If the first two films, Halloween and David Gordon Green’s Halloween Kills, were more concerned with recalling and summoning the past, Halloween Ends is about leaving it behind. Stay with Zoomji and review this movie.
Slasher cinema has taught us that monsters never die. He manages to come back in any way – even in an illogical and unbelievable way. As the famous masked killer of the Halloween series, Michael Myers, has always been found again on Halloween night over the years. In this sense, the title Halloween ends, for the last film of David Gordon Green’s Halloween trilogy, it may seem a little strange and disingenuous. Because this isn’t the first time we’ve seen the end of Michael Myers’ murders. For example, in Halloween 2, Michael catches fire in front of Laurie Strode at the end of the movie, and also at the end of Halloween 4, Michael is shot and falls into an abandoned mine. So even though Halloween Ends is the final part of Gordon Green’s trilogy, since the series has been around for more than four decades, we’ll still see it continue. Although Green’s narration of this story has reached its end after four years.
Slasher cinema has taught us that monsters never die. He manages to come back in any way – even in an illogical and unbelievable way
David Gordon Green’s Halloween, which hit theaters in 2018, was the starting point for his ambitious project. A film whose events were directly related to the adventures of 1978 – and John Carpenter’s Halloween. The characters who, after years of those adventures, met with their worst nightmares once again with the return of Michael. Most of the Halloweens after The Witching Season (Halloween 3) were never successful. The movies that stripped Michael of all his meaning and left him with nothing but evil and murder. But with Halloween 2018, Greene tried to combine the coordinates of Carpenter’s Halloween world with the spirit of our time, and also give coherence to the story of Michael and Lori. A movie that was able to satisfy the fans of the original movie to a good extent.
If Halloween showed that the monster never dies with Michael’s return, Halloween Kills embodied him as an evil nature that is contagious. Although the film was less successful than the previous one, it was able to provide a symbolic and acceptable social interpretation of Michael’s story in the context of the contemporary world. In fact, Greene tried to do with Halloween what Carpenter did with it the first time (albeit to a lesser extent). Green Kills on Halloween shows that Michael is the evil force of a deviant society. An evil that spreads like a virus in society and infects people.
In the following, parts of the film’s story are mentioned
“Evil never disappears, but changes form.” These are the last sentences Laurie Stroud writes in her autobiography at the end of this episode. A book that is a description of his life and his past traumatic events and Halloween adventures. Halloween is over, it’s about getting over a collective trauma and exorcising past traumas. An opportunity to look back at the past, confront its fears and traumas, and remove them to make way for a new beginning. A new beginning, which of course does not mean eternal salvation, because as Stroud writes, evil never goes away.
Halloween is over, it’s about getting over a collective trauma and exorcising past traumas.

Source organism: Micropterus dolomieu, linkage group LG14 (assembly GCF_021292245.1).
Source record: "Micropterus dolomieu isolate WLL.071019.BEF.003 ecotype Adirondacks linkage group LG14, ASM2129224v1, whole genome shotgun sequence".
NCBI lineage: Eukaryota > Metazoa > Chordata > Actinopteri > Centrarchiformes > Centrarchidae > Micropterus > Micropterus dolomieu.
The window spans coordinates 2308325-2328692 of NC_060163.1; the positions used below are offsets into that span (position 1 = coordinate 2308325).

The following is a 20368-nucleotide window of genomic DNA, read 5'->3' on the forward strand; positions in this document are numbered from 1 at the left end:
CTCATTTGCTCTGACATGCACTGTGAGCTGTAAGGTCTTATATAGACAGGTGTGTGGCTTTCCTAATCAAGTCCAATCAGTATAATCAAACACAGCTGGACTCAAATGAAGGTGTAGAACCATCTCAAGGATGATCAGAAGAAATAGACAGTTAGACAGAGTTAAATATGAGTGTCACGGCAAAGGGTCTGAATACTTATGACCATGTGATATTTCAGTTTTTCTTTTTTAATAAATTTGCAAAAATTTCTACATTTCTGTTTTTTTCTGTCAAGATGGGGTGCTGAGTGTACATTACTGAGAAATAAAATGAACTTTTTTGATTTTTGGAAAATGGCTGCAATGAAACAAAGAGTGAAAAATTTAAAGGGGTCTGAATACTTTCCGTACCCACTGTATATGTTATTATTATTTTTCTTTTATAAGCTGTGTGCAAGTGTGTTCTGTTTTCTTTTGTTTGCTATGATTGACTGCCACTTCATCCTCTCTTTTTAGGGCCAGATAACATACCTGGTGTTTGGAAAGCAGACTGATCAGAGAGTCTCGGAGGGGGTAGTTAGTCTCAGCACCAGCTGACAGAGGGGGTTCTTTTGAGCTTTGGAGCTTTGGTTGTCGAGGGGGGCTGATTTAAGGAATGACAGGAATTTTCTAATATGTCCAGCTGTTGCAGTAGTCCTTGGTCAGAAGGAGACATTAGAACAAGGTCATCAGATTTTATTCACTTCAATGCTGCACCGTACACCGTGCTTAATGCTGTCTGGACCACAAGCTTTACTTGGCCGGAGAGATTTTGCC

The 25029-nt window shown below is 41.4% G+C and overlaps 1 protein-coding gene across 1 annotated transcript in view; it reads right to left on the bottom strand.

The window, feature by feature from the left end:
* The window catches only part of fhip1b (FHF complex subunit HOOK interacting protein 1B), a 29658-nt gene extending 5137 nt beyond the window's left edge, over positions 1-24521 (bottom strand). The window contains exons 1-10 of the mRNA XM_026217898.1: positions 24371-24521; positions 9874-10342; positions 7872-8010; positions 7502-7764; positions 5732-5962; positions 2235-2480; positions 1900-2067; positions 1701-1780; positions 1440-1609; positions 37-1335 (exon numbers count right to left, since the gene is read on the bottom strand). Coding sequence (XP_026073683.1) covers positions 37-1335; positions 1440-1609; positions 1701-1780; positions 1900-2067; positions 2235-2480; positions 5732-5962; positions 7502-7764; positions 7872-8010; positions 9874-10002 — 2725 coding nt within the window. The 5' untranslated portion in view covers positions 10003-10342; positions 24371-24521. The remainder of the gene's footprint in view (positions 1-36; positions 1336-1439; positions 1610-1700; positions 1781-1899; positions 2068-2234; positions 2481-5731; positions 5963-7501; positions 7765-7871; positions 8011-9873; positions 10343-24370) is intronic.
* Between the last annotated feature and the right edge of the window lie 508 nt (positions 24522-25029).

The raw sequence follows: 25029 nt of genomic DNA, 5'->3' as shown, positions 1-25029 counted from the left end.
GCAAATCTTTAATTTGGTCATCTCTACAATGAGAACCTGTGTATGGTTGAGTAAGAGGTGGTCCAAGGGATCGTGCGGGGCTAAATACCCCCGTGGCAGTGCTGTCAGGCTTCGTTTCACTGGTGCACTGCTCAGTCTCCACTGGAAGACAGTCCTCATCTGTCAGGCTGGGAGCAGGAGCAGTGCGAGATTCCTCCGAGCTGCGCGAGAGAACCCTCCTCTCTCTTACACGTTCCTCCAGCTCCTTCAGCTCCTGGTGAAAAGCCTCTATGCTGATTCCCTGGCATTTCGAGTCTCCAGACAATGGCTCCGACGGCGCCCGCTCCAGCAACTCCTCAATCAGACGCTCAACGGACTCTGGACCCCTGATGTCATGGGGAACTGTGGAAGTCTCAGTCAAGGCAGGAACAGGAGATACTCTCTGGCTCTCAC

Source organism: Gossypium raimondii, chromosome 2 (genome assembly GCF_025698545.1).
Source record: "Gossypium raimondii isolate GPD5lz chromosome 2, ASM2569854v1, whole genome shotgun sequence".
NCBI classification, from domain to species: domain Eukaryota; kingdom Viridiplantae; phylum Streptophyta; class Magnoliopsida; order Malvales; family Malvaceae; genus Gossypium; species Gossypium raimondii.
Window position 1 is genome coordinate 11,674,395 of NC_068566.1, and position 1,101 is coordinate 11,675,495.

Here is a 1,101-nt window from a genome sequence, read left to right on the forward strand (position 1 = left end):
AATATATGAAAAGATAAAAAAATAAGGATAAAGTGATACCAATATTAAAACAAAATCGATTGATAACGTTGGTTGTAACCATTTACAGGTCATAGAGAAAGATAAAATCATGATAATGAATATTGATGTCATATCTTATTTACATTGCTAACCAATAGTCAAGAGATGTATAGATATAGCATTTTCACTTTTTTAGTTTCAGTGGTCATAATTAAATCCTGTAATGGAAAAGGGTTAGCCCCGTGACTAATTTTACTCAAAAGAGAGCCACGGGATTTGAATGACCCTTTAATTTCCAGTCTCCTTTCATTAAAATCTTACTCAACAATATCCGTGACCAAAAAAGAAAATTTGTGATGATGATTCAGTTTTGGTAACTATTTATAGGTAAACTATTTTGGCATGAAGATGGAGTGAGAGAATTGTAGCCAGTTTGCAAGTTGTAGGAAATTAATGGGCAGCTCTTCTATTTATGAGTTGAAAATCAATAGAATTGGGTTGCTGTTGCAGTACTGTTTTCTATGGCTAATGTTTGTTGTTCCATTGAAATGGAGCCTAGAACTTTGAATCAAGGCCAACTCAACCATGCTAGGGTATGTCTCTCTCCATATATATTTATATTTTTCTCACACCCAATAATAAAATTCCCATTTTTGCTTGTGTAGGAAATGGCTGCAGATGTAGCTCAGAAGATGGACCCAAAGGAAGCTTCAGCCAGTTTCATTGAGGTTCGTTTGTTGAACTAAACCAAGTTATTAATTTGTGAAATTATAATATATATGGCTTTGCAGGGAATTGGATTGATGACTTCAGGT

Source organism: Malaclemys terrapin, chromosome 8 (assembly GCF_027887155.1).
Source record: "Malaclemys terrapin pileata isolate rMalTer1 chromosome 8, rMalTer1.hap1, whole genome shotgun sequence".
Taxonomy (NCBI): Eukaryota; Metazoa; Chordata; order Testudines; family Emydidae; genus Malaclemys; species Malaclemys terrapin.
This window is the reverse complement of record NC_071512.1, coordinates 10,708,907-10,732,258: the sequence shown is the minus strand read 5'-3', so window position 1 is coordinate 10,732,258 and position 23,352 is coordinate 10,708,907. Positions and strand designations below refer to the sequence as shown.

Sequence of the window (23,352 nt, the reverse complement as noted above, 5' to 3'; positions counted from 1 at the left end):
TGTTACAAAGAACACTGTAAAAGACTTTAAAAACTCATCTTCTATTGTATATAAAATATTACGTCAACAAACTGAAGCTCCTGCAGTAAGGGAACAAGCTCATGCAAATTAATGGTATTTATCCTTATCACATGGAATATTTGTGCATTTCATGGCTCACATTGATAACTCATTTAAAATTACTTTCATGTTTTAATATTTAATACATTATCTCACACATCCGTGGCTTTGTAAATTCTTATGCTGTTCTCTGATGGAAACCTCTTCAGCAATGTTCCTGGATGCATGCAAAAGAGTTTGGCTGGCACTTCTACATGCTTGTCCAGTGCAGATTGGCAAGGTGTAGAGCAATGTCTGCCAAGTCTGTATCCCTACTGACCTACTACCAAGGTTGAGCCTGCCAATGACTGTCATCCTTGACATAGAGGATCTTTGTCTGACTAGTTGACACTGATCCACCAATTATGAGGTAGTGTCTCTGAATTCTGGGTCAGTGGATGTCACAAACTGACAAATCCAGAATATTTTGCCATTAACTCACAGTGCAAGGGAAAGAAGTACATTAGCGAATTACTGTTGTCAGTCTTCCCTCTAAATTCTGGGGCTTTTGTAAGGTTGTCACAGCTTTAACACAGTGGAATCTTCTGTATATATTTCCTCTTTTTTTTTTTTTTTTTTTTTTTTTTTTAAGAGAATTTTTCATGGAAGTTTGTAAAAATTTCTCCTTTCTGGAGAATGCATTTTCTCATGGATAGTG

What uniquely sets Halloween Endings along with Halloween Kills is the idea of how evil reproduces. Green kills on Halloween, presenting mass hysteria in the face of evil as the cause of evil. Where the people of Haddenfield, with the slogan “Satan dies tonight”, confront violence with the appearance of chaos, which results in the proliferation of violence. The title Halloween Kills – not Michael Myers Kills – seems to emphasize this idea. The idea that ends on Halloween forms the main plot of the film. In fact, Halloween 2022, rather than being a traditional slasher in the style of the Halloween world, depicts a story of how an ordinary person transforms into an evil and destructive character.
The film opens with a surprising introduction that inverts the plot of the nanny in the Halloween series; Where a young boy named Corey (Rohan Campbell) takes care of a troublesome child on Halloween night 2019 and accidentally causes his horrible death. This short prequel begs the question, will there be no more evil even if Michael disappears? This introduction tells us that evil may disappear even temporarily, but the impression of its presence does not disappear. As we see in this introduction, in the night when there is no news of Michael, people are still afraid and suspicious. On the scariest night of the year, naive Cory feels the effects of this pervasive paranoia. The fear and paranoia that accuses him of murder and changes his fate forever.
What specifically sets Halloween Endings in line with Halloween Kills is the idea of how evil multiplies.
This prequel also raises the question of what’s scarier: the monster itself or his imagination? Michael always has a ghostly and shadowy presence. An invisible presence that we may feel but does not show itself easily. In the introduction to the film, Green hypothesizes that he can be anywhere, even if he is not seen. As in the opening sequence, Michaeli does not exist in reality. But the fear overcome by Cory turns him unintentionally into a criminal. Is Green’s suggestion that fear and paranoia itself can be the basis of evil?
Three years after the incident (and four years after the events of Halloween), with a seemingly peaceful return to town – but suspicion still lingers – we see Lori (Jamie Lee Curtis) trying to live a quiet life with her grandson (Andy Matichak). be carefree He is trying to write an autobiography and answer the question of who or what Michael really is. But it’s not long before Michael’s legacy terrorizes Haddenfield again. Because soon Michael’s essence penetrates into the existence of one of the city’s inhabitants.